Google Grants Teaching Machines to See, Hear, and Learn

Google is a global leader in improving how computers take in and sift through huge amounts of data. Aside from its in-house research team, the company’s academic funding program is making several grants for work on how machines perceive and learn from information.

As much as it freaks out Elon Musk, Google is pioneering work in artificial intelligence and related fields of machine learning and machine perception. The company’s research and products are steadily improving the ability of computers to recognize information in all forms, and then learn how to make sense of it. (Some of this work is being done by entities that have spun off from Google under the new corporate umbrella Alphabet.)

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While the Googleplex is filled with brainiacs probably working on the next digital assistant that can diagnose your illness before you even catch it, they also have an ongoing grant program that funds academic faculty outside the company. Google just announced its second and final round of funding in 2015, and two standout topics were machine perception and machine learning.

The grant program doesn’t draw quite as much attention as the big prizes or flashy funding initiatives the tech giant periodically unveils, but this year, the company backed 235 projects, with a maximum grant per project at $150,000. They received about 1,600 proposals for 2015.


Funding goes toward high-level research at universities around the world, supplementing the company’s R&D program through faculty projects that overlap with Google’s interests. Proposals can be related to a current list of 17 topics that include privacy, security, mobile, human-computer interaction, and maps. 

Giving is pretty spread out, but two topics that stood out in 2015, landing 44 grants, were machine perception and machine learning.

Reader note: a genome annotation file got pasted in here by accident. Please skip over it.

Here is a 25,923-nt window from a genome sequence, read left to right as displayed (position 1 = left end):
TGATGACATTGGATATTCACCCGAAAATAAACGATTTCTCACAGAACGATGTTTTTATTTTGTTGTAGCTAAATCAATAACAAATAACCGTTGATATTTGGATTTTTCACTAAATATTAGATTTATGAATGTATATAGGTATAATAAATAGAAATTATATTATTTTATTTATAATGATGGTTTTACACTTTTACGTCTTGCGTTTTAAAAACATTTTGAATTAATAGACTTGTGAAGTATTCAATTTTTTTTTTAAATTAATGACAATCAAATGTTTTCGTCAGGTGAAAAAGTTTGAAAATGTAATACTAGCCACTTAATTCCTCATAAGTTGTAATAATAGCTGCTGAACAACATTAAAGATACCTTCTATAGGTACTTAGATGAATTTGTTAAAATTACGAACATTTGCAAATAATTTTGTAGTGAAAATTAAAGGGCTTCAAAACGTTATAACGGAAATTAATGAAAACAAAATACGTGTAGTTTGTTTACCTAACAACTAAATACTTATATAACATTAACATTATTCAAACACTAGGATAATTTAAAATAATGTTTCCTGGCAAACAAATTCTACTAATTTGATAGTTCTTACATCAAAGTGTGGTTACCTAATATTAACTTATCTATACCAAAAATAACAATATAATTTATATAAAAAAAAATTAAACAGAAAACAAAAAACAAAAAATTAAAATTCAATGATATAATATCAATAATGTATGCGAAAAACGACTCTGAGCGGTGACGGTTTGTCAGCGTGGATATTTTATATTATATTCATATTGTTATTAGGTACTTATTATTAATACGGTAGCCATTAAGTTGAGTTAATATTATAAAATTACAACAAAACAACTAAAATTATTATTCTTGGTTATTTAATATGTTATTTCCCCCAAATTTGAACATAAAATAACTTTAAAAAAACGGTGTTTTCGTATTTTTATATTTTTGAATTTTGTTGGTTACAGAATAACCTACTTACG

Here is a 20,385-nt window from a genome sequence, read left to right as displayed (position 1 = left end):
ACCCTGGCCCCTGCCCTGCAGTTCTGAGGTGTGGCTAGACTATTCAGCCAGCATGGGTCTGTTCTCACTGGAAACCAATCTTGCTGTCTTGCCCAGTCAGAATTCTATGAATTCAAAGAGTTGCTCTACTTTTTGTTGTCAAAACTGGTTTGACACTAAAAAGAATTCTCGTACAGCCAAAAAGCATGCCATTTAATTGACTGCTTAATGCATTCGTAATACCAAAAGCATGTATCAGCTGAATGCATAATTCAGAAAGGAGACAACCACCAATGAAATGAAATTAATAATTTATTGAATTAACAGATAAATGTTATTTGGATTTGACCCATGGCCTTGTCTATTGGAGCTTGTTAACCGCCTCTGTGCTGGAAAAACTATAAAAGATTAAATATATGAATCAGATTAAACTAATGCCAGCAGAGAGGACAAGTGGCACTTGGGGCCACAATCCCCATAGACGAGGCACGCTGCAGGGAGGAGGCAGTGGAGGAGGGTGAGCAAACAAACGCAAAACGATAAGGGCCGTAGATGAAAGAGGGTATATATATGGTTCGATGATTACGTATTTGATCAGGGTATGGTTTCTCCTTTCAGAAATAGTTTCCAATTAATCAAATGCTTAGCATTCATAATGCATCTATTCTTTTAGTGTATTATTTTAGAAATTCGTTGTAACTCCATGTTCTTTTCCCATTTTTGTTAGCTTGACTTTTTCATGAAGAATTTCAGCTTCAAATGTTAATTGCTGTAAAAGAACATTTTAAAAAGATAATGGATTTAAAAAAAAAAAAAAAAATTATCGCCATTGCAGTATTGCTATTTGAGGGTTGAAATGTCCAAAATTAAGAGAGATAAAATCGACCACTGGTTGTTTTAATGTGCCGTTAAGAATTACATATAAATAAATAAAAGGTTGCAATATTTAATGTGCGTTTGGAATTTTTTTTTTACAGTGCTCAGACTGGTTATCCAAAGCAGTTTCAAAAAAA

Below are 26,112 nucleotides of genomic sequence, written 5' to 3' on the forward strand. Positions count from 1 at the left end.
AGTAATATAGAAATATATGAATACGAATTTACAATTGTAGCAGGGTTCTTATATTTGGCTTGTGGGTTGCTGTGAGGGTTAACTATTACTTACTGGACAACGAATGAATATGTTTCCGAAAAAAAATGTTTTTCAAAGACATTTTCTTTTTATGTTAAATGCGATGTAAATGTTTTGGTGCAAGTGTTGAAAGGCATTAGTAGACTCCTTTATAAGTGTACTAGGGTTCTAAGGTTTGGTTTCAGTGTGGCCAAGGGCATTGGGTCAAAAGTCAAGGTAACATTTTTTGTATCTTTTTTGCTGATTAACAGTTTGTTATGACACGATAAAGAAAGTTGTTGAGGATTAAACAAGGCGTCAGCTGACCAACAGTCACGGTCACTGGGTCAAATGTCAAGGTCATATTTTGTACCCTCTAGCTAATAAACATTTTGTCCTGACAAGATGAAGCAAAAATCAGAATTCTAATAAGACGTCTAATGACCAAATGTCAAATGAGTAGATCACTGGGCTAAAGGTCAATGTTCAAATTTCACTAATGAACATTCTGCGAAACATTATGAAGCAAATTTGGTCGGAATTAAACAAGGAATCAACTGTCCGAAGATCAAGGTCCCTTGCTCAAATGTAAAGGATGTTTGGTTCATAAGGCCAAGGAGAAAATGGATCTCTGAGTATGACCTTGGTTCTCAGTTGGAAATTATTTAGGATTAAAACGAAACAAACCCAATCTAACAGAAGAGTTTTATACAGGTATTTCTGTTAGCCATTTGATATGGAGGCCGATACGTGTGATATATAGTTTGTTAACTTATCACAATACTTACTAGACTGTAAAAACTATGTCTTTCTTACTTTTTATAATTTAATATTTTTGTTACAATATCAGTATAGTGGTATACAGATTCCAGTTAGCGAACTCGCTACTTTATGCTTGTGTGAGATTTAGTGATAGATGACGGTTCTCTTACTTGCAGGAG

Machine perception involves improving how machines can organize and index information that’s not written text or numbers, but images and sounds. This means giving their computing systems the ability to perceive photos, video, voices, music, etc., recognize complex patterns, and come to meaningful conclusions based on what they take in.  

The second topic, machine learning and data mining, involves using computing systems to learn things from large amounts of data, discovering hidden properties and making predictions—basically, teaching computers how to think through complex problems. This is really Google’s wheelhouse in research, as they clearly lead the way in sifting out useful conclusions from massive stores of information. 

Examples of 2015 grantees include Tamara Berg of UNC Chapel Hill, whose machine perception work involves the ability to handle visual and textual information combined, such as captioned photos or video with speech or closed captioning. Katherine Heller of Duke conducts machine learning research that strives to "model human behavior, including human categorization and human social interactions." 

These fields are heavily ingrained in many of Google’s products, including Google Now, Image Search, self-driving cars, facial recognition and speech recognition. But recent strides are opening up many new possibilities.


For example, with recently acquired company DeepMind, it's created AI software that can learn to outplay humans at a variety of classic Atari games, improving over time. While pretty cool, researchers say it’s a general-learning algorithm that can be applied to many other things. Another application the Google research team is developing is using its data-crunching power to accelerate the discovery of new chemical compounds that can be used as drug treatments. 

Learn more about the latest grantees and the faculty research program here